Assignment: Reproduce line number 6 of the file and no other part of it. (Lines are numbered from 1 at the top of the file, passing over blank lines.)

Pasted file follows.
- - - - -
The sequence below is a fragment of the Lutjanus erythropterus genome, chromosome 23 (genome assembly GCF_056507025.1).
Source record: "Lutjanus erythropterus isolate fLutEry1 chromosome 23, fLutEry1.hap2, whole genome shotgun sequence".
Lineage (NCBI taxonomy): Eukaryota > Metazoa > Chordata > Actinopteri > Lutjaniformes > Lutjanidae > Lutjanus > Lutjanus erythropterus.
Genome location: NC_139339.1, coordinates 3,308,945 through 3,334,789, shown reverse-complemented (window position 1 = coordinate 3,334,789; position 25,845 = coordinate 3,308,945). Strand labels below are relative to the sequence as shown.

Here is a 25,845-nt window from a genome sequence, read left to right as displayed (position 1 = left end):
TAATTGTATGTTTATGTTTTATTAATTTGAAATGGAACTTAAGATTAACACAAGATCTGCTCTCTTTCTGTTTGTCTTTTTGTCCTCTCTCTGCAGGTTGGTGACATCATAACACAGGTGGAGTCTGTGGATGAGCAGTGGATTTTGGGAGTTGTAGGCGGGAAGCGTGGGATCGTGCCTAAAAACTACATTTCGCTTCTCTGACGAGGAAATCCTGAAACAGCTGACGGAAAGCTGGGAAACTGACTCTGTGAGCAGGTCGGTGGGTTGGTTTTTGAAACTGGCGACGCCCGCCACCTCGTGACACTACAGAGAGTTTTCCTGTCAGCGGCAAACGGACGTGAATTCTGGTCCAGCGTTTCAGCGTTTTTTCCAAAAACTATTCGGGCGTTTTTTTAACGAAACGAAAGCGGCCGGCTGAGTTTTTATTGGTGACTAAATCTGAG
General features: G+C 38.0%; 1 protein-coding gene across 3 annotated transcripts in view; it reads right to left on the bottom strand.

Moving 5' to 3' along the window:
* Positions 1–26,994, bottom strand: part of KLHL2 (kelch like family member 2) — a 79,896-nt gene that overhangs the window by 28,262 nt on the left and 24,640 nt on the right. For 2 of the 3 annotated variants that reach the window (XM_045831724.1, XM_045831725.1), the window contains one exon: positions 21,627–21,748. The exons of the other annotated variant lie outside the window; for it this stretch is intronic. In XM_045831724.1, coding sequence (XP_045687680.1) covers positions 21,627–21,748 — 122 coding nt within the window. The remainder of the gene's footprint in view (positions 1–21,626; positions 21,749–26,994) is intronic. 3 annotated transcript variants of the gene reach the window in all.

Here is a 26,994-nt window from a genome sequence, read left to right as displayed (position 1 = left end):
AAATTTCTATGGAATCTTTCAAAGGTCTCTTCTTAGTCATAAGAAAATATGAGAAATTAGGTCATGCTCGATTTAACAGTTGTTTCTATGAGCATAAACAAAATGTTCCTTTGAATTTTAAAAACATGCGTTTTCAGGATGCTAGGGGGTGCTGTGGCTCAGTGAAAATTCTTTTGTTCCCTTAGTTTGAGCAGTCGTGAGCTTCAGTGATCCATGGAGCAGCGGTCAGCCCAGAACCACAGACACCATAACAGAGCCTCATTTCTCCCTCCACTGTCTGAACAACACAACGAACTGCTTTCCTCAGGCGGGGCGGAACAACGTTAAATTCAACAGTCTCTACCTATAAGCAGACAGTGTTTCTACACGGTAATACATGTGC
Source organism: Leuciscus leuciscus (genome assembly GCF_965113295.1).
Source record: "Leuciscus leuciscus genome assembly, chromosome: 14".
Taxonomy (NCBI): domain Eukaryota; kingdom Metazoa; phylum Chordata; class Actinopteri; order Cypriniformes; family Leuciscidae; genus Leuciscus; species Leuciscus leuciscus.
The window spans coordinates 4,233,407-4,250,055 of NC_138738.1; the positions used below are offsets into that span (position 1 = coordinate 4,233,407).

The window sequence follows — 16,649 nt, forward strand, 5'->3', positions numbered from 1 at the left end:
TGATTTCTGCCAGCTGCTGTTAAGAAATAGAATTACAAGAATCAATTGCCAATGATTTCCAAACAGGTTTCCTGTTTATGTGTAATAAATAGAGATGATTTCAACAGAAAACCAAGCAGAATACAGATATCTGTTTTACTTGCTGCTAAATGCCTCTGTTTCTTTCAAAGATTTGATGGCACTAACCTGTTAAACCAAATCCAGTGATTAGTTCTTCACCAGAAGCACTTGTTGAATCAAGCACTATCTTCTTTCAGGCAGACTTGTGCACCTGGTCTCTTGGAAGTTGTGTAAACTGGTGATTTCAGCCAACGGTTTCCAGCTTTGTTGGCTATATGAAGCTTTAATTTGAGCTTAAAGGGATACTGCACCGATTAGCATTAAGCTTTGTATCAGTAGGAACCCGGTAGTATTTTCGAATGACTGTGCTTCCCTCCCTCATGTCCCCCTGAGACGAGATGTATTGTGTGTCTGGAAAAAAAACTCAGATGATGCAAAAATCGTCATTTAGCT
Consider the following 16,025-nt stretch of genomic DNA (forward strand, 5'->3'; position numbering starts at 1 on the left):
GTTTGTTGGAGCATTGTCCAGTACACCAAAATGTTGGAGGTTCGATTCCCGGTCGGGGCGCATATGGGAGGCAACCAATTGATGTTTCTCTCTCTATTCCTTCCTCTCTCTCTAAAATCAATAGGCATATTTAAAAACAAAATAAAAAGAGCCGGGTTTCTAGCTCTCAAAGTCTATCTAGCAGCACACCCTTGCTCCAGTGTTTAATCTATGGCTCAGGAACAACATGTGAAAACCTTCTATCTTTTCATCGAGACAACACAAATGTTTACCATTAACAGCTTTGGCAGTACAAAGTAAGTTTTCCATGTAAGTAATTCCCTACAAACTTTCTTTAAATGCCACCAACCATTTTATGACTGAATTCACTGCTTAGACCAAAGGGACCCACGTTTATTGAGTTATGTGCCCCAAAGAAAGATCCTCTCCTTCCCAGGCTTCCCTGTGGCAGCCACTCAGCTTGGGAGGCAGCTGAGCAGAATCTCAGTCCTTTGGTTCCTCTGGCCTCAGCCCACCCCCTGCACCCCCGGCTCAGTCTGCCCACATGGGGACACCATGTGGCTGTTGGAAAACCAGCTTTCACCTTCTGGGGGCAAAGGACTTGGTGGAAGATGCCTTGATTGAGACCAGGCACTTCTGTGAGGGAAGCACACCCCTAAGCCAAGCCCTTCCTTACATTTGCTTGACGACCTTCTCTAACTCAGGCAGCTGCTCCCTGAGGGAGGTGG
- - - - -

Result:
TAATTGTATGTTTATGTTTTATTAATTTGAAATGGAACTTAAGATTAACACAAGATCTGCTCTCTTTCTGTTTGTCTTTTTGTCCTCTCTCTGCAGGTTGGTGACATCATAACACAGGTGGAGTCTGTGGATGAGCAGTGGATTTTGGGAGTTGTAGGCGGGAAGCGTGGGATCGTGCCTAAAAACTACATTTCGCTTCTCTGACGAGGAAATCCTGAAACAGCTGACGGAAAGCTGGGAAACTGACTCTGTGAGCAGGTCGGTGGGTTGGTTTTTGAAACTGGCGACGCCCGCCACCTCGTGACACTACAGAGAGTTTTCCTGTCAGCGGCAAACGGACGTGAATTCTGGTCCAGCGTTTCAGCGTTTTTTCCAAAAACTATTCGGGCGTTTTTTTAACGAAACGAAAGCGGCCGGCTGAGTTTTTATTGGTGACTAAATCTGAG